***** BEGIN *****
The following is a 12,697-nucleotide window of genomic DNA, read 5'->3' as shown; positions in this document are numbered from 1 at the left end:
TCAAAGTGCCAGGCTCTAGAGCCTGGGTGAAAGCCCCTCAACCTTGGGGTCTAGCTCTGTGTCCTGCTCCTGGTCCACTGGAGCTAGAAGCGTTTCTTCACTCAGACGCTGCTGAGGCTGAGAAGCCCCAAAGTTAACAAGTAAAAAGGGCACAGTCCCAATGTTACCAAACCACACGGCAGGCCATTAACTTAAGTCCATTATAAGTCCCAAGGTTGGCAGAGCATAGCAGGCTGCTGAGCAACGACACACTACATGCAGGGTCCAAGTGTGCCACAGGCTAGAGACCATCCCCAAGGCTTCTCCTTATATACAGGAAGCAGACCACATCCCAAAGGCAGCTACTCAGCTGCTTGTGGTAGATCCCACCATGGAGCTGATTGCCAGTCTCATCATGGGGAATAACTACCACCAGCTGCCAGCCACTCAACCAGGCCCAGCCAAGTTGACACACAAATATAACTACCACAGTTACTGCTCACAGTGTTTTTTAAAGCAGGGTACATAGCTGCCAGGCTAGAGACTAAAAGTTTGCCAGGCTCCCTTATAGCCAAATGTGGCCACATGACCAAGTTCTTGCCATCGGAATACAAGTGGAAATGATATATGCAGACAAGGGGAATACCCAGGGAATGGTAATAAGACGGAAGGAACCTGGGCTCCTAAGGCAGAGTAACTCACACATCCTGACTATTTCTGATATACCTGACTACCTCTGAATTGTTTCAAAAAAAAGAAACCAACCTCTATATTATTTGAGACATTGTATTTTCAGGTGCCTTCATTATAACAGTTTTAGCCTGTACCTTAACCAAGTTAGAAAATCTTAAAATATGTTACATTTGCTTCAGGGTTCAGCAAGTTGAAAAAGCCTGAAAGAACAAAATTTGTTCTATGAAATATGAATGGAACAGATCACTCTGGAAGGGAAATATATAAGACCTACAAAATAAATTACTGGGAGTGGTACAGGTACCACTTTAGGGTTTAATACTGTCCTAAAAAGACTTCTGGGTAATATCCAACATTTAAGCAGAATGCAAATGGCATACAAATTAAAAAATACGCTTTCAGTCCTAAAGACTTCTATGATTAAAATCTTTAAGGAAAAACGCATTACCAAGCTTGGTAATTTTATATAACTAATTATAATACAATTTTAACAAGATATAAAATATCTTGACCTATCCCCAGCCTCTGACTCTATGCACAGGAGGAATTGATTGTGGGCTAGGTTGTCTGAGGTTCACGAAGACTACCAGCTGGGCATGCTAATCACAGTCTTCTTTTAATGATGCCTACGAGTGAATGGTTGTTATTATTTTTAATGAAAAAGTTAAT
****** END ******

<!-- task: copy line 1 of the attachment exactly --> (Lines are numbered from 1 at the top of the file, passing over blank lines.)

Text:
The following is a 12,697-nucleotide window of genomic DNA, read 5'->3' as shown; positions in this document are numbered from 1 at the left end: